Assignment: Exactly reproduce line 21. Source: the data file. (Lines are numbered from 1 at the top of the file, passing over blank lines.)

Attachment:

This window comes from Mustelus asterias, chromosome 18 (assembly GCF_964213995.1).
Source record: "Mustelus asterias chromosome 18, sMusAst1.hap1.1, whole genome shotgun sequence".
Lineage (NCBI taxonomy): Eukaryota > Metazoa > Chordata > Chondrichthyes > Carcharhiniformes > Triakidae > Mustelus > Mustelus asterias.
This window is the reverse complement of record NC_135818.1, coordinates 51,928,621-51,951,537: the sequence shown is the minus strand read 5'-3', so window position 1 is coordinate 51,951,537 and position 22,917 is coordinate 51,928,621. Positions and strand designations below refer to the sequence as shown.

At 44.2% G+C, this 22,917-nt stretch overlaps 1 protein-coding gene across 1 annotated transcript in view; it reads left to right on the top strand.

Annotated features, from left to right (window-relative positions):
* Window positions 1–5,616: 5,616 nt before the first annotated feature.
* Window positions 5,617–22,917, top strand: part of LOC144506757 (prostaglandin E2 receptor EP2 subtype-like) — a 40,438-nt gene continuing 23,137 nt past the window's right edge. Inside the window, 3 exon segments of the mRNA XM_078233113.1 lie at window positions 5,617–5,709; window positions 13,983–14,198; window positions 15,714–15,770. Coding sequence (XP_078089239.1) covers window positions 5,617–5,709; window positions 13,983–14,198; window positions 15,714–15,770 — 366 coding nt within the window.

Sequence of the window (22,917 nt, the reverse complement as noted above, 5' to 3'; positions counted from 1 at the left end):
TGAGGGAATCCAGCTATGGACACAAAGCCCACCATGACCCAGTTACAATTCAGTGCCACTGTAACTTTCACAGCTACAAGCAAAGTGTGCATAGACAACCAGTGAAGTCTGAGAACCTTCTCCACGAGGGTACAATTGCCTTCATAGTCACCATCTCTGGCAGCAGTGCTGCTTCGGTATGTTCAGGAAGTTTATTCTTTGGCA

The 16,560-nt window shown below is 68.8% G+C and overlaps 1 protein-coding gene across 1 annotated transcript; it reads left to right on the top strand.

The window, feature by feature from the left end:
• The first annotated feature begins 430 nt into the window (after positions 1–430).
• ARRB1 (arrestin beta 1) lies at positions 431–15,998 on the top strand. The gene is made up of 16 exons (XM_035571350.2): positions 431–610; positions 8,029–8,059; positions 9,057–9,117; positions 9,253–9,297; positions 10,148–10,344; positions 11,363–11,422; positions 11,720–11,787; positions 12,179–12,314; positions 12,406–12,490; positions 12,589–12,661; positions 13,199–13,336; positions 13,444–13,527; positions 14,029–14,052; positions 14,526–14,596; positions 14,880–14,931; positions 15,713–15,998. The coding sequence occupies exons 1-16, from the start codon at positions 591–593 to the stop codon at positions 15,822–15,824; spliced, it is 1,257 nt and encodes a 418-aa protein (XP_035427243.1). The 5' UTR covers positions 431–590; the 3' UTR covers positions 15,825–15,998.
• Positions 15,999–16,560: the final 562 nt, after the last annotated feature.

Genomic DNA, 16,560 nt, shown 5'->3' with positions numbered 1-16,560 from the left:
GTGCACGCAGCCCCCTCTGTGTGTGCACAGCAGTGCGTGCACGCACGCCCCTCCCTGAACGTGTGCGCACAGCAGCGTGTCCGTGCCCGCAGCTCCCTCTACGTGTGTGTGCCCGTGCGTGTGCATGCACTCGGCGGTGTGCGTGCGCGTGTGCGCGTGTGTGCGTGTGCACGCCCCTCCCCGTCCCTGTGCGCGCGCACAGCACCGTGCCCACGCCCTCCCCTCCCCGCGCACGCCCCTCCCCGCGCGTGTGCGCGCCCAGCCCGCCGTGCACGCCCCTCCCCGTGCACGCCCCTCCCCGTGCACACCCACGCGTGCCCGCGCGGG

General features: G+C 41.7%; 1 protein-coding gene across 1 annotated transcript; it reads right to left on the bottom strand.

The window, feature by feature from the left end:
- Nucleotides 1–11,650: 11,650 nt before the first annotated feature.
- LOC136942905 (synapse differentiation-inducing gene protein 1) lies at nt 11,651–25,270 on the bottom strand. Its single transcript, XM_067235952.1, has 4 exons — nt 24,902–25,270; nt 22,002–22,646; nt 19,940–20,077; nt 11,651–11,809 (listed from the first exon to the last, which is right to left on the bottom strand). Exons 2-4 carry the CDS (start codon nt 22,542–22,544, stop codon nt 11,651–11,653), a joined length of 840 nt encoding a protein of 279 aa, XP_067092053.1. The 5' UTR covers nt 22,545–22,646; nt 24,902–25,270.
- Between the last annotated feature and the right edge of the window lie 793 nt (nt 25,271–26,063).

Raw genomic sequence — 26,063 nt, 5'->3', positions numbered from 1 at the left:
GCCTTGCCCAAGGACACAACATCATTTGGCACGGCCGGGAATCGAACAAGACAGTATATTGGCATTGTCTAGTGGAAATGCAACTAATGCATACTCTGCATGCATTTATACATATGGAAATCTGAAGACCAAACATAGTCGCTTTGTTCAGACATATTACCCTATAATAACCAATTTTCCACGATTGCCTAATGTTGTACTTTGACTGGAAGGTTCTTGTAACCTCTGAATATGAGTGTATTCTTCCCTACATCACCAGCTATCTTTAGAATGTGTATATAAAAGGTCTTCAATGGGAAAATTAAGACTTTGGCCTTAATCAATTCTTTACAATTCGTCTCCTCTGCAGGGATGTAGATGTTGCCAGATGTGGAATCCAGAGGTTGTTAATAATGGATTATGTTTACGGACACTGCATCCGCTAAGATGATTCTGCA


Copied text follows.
- LOC136942905 (synapse differentiation-inducing gene protein 1) lies at nt 11,651–25,270 on the bottom strand. Its single transcript, XM_067235952.1, has 4 exons — nt 24,902–25,270; nt 22,002–22,646; nt 19,940–20,077; nt 11,651–11,809 (listed from the first exon to the last, which is right to left on the bottom strand). Exons 2-4 carry the CDS (start codon nt 22,542–22,544, stop codon nt 11,651–11,653), a joined length of 840 nt encoding a protein of 279 aa, XP_067092053.1. The 5' UTR covers nt 22,545–22,646; nt 24,902–25,270.